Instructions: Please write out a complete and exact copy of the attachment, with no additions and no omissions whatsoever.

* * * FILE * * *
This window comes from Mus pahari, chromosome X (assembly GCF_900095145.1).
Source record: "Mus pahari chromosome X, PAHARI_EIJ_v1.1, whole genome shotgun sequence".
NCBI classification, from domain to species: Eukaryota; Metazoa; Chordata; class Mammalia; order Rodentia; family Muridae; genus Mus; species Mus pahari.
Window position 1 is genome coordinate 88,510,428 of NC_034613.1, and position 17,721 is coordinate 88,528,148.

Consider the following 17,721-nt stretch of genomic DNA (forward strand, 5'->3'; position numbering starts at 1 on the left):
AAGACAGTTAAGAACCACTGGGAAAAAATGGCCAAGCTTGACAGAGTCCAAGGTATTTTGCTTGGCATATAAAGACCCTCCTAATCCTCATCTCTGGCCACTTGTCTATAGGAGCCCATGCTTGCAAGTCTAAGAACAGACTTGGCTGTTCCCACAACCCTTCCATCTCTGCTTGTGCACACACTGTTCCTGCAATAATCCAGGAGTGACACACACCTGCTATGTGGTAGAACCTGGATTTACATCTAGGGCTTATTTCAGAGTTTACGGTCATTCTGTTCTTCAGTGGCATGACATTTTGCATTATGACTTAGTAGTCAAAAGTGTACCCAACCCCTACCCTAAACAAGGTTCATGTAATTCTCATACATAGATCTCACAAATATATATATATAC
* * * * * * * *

This window comes from Mus pahari, chromosome X (assembly GCF_900095145.1).
Source record: "Mus pahari chromosome X, PAHARI_EIJ_v1.1, whole genome shotgun sequence".
NCBI classification, from domain to species: Eukaryota; Metazoa; Chordata; class Mammalia; order Rodentia; family Muridae; genus Mus; species Mus pahari.
Window position 1 is genome coordinate 88,510,428 of NC_034613.1, and position 17,721 is coordinate 88,528,148.

Consider the following 17,721-nt stretch of genomic DNA (forward strand, 5'->3'; position numbering starts at 1 on the left):
AAGACAGTTAAGAACCACTGGGAAAAAATGGCCAAGCTTGACAGAGTCCAAGGTATTTTGCTTGGCATATAAAGACCCTCCTAATCCTCATCTCTGGCCACTTGTCTATAGGAGCCCATGCTTGCAAGTCTAAGAACAGACTTGGCTGTTCCCACAACCCTTCCATCTCTGCTTGTGCACACACTGTTCCTGCAATAATCCAGGAGTGACACACACCTGCTATGTGGTAGAACCTGGATTTACATCTAGGGCTTATTTCAGAGTTTACGGTCATTCTGTTCTTCAGTGGCATGACATTTTGCATTATGACTTAGTAGTCAAAAGTGTACCCAACCCCTACCCTAAACAAGGTTCATGTAATTCTCATACATAGATCTCACAAATATATATATATAC